Brief Primer on ‘Action Learning Coaching’ Methods

Our dominate role as ‘action learning coaches’ is to pose the right questions to the team and sometimes to individuals in the team. This role requires the skill and focus to ask solid, learning-inducing questions at timely points in the team’s activity. We try to limit any direct statements simply to information sharing and process explanation responses to questions that the team members may pose to us. There are 4 types of ‘action learning coaching’ questions that we use:

1) Issue/problem framing and reframing questions 2) Action-planning strategy questions 3) Group-effectiveness assessment questions 4) Learning reflection questions.
Our questions need to be open and supportive, enabling the group to reflect on how they are doing as a group, how they can improve, what they are learning, and how their learning can be applied to themselves, their team colleagues and their organizations. Remember that the power and value is often more in our questions and the reflections they prompt rather than in the immediate responses they generate from the team. The coach must carefully consider and choose questions that best enable the group to improve its capacity as a group and, thereby, more quickly and effectively handle the problem the group is working on. The coach acts as a mirror, enabling the group to reflect on its behavior and experience and convert that reflection into learning insights and changes in their thinking and approach. Our value to the team process is in determining the right type of question to pose at a given point in the team dynamic and experience and sensing the ‘pregnant’ moment to pose the question (and suitable follow-up questions). If the coach intervenes too early, the group or individual may not have sufficient data to adequately respond and, thus, a ripe learning opportunity can be missed. But if the intervention is too late, there can also be a missed opportunity for learning, as well as demotivational frustration within the team because they are struggling too long in their effort. To have the most motivational influence on the team, keep largely to the Appreciative Inquiry method of questioning. Instead of asking what went wrong, ask questions that focus on what has gone well, what more can be done and how it can be improved.

Examples of “Action Learning” Questions:
Problem framing and reframing:
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Has the problem been defined in a clear and concise enough manner? Is the presented problem the actual fundamental or most important problem that needs to be solved? Why is this problem important to you and the organization? Will tackling this problem provide numerous learning opportunities?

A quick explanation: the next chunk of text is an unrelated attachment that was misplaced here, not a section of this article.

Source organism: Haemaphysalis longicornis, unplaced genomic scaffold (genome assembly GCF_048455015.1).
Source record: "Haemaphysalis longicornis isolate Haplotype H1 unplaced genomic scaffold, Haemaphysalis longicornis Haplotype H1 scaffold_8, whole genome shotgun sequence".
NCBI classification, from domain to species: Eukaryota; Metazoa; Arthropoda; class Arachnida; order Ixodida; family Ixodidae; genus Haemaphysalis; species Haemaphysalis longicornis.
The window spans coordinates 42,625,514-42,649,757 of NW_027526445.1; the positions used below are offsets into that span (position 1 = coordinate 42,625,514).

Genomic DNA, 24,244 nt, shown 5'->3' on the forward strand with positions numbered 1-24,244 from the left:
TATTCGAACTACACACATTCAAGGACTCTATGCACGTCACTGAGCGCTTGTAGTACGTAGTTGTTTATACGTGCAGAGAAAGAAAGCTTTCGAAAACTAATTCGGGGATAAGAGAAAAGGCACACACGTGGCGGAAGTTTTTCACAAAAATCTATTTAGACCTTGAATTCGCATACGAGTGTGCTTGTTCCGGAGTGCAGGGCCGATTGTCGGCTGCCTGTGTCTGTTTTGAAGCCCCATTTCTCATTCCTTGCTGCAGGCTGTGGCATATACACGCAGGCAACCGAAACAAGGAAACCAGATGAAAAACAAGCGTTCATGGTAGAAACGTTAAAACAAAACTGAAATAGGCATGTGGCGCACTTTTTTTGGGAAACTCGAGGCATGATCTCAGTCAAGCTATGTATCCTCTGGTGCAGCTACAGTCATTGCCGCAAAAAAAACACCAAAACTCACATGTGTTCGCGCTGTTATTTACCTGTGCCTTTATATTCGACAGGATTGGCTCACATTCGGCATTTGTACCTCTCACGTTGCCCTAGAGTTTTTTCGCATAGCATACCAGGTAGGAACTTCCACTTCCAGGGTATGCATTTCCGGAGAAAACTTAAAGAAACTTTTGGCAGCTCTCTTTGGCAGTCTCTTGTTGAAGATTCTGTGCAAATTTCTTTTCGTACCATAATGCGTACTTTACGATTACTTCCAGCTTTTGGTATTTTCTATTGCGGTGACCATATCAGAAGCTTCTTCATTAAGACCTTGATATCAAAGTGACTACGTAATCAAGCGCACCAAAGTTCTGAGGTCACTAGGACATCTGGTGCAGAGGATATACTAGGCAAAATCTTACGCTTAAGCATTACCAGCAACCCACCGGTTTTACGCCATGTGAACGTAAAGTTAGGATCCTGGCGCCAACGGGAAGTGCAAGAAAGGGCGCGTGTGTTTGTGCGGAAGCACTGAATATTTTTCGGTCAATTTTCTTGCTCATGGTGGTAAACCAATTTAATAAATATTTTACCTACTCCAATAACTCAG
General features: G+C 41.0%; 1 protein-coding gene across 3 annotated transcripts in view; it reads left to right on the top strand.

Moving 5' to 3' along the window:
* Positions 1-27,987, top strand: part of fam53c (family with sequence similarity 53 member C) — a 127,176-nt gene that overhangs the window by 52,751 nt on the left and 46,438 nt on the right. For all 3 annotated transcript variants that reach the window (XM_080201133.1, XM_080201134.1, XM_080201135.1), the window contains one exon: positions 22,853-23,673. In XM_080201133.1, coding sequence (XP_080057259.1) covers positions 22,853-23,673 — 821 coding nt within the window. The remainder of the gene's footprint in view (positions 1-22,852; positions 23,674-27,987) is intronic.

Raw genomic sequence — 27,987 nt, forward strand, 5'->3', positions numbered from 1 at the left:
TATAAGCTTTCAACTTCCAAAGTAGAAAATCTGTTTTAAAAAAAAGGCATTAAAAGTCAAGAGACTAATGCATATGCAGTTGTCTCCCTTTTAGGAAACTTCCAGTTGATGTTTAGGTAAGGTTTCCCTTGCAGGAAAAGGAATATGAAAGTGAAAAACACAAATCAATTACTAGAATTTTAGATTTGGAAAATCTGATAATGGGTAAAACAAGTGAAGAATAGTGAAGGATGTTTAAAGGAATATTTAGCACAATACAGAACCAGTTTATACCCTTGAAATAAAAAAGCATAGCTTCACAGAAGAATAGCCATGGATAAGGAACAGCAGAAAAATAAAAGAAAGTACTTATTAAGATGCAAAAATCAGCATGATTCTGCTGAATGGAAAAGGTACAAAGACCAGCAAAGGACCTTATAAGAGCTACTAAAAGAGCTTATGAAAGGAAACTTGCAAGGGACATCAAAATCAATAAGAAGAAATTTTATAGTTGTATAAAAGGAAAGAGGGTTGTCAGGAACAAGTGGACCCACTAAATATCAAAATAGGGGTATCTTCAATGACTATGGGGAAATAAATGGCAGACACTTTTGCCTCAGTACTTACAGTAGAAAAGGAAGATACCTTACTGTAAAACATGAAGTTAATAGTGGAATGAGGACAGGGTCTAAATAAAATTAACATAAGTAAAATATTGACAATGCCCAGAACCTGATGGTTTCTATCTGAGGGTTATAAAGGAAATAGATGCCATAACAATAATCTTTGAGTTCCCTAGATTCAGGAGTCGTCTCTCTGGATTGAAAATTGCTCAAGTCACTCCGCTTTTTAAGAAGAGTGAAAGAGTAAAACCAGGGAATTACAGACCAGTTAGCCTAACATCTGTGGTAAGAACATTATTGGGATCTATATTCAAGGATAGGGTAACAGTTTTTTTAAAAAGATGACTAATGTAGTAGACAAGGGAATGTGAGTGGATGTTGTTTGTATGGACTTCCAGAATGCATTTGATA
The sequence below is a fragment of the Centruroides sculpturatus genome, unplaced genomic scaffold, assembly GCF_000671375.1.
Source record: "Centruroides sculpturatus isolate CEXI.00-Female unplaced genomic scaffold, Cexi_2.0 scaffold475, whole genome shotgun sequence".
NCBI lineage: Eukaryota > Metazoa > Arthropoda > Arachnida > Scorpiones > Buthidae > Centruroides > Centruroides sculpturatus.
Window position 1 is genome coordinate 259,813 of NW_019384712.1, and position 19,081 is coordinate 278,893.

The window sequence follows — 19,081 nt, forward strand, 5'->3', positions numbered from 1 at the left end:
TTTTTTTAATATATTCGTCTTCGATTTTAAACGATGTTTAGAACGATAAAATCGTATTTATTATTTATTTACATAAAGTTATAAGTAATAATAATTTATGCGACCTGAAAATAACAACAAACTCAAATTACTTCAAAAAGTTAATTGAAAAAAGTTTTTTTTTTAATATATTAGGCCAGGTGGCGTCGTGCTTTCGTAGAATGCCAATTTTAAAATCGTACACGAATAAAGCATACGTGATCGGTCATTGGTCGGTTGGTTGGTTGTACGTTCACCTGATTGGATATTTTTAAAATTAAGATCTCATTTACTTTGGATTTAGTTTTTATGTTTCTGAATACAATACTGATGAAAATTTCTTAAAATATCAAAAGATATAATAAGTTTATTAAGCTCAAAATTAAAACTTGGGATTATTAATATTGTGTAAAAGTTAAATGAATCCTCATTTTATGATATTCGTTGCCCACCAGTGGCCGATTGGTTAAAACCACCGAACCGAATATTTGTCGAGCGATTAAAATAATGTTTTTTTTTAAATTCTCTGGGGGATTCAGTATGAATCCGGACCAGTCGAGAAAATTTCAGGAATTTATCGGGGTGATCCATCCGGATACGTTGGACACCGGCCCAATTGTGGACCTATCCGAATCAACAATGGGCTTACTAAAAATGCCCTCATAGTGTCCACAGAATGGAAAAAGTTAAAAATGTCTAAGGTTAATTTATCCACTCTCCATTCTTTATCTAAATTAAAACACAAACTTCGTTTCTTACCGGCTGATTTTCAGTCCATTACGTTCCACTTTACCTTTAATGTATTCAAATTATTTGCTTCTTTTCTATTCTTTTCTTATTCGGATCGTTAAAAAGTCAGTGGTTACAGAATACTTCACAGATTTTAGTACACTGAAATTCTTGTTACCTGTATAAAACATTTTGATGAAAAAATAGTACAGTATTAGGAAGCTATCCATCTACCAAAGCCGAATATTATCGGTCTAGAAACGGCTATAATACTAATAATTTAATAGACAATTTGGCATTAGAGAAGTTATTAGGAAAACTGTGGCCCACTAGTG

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leveraging our team efforts. finding new solution resources. etc.? What is the impact of this new learning. systems-level thinking and acting.) What is the quality of our questions? Are we building on each other’s questions and ideas? Any examples? How creative have we been? How could we be more creative? What is the quality of our ideas? Our strategies? Our action planning?   Learning reflections  What have we learned so far about our project stakeholders. getting our planned tasks done on time and completely. doing a deeper issue analysis. what difference is it making in our approach and actions? What have you learned about yourself? How can we apply this learning to other parts of your work? What impact might it have? What helped us to learn?   General follow-up questions:    “Why?” “Can you give me an example?” “How?” Proprietary Information of Performance Consulting International Pte Ltd .Brief Primer on ‘Action Learning Coaching’ Methods Action planning and strategy:  Is this problem within the scope and direct understanding of one or more group members? Will the group or any members of the group have the authority to take the actions needed? What are the difficulties you anticipate as you and the organization work through this problem? How would you recognize progress on this problem? What will be the benefits if this problem is minimized or resolved?     Group effectiveness self-assessment (note that “we” is used to reflect a common purpose):  How are we doing as a team—okay or not okay? accomplish? What is the group attempting to     What did we do best? What helped us make progress? What was the impact of that? What hindered us? What could we do better? Can you be specific? Do we have clarity and agreement on the problem? (ask everyone to write this down.